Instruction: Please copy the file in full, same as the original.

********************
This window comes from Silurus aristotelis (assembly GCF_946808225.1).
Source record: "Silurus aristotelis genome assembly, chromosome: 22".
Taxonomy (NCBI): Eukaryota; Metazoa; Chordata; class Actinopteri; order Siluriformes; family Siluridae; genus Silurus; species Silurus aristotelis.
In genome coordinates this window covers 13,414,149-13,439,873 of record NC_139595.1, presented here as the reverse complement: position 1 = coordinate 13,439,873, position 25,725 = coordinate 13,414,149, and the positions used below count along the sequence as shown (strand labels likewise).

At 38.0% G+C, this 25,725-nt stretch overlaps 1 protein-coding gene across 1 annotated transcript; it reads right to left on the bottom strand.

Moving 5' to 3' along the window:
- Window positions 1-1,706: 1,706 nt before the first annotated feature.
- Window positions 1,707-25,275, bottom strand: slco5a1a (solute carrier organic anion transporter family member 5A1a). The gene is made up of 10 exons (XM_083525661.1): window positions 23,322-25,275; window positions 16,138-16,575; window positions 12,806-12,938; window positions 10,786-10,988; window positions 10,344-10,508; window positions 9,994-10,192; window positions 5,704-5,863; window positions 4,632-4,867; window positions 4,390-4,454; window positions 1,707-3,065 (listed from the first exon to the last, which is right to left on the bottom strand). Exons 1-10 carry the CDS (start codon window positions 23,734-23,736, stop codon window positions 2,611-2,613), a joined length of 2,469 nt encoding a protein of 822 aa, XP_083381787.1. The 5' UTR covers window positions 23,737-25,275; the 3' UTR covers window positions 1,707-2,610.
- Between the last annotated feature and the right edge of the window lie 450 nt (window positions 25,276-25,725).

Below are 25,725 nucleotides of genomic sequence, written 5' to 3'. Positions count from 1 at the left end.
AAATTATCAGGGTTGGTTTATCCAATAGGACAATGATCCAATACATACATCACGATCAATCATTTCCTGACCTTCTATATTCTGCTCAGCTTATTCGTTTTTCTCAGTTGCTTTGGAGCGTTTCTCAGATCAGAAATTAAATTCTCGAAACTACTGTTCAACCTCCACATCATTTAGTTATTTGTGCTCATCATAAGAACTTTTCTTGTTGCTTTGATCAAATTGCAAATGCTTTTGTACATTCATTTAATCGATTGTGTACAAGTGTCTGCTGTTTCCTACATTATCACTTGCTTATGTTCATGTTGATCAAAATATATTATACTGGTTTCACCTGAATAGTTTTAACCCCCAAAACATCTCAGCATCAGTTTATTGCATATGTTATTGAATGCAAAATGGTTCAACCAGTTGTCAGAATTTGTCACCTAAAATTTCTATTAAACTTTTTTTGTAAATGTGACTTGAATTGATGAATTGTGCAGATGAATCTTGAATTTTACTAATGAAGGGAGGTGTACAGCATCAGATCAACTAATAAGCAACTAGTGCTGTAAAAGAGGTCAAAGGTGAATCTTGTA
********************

This window comes from Silurus aristotelis (assembly GCF_946808225.1).
Source record: "Silurus aristotelis genome assembly, chromosome: 22".
Taxonomy (NCBI): Eukaryota; Metazoa; Chordata; class Actinopteri; order Siluriformes; family Siluridae; genus Silurus; species Silurus aristotelis.
In genome coordinates this window covers 13,414,149-13,439,873 of record NC_139595.1, presented here as the reverse complement: position 1 = coordinate 13,439,873, position 25,725 = coordinate 13,414,149, and the positions used below count along the sequence as shown (strand labels likewise).

At 38.0% G+C, this 25,725-nt stretch overlaps 1 protein-coding gene across 1 annotated transcript; it reads right to left on the bottom strand.

Moving 5' to 3' along the window:
- Window positions 1-1,706: 1,706 nt before the first annotated feature.
- Window positions 1,707-25,275, bottom strand: slco5a1a (solute carrier organic anion transporter family member 5A1a). The gene is made up of 10 exons (XM_083525661.1): window positions 23,322-25,275; window positions 16,138-16,575; window positions 12,806-12,938; window positions 10,786-10,988; window positions 10,344-10,508; window positions 9,994-10,192; window positions 5,704-5,863; window positions 4,632-4,867; window positions 4,390-4,454; window positions 1,707-3,065 (listed from the first exon to the last, which is right to left on the bottom strand). Exons 1-10 carry the CDS (start codon window positions 23,734-23,736, stop codon window positions 2,611-2,613), a joined length of 2,469 nt encoding a protein of 822 aa, XP_083381787.1. The 5' UTR covers window positions 23,737-25,275; the 3' UTR covers window positions 1,707-2,610.
- Between the last annotated feature and the right edge of the window lie 450 nt (window positions 25,276-25,725).

Below are 25,725 nucleotides of genomic sequence, written 5' to 3'. Positions count from 1 at the left end.
AAATTATCAGGGTTGGTTTATCCAATAGGACAATGATCCAATACATACATCACGATCAATCATTTCCTGACCTTCTATATTCTGCTCAGCTTATTCGTTTTTCTCAGTTGCTTTGGAGCGTTTCTCAGATCAGAAATTAAATTCTCGAAACTACTGTTCAACCTCCACATCATTTAGTTATTTGTGCTCATCATAAGAACTTTTCTTGTTGCTTTGATCAAATTGCAAATGCTTTTGTACATTCATTTAATCGATTGTGTACAAGTGTCTGCTGTTTCCTACATTATCACTTGCTTATGTTCATGTTGATCAAAATATATTATACTGGTTTCACCTGAATAGTTTTAACCCCCAAAACATCTCAGCATCAGTTTATTGCATATGTTATTGAATGCAAAATGGTTCAACCAGTTGTCAGAATTTGTCACCTAAAATTTCTATTAAACTTTTTTTGTAAATGTGACTTGAATTGATGAATTGTGCAGATGAATCTTGAATTTTACTAATGAAGGGAGGTGTACAGCATCAGATCAACTAATAAGCAACTAGTGCTGTAAAAGAGGTCAAAGGTGAATCTTGTA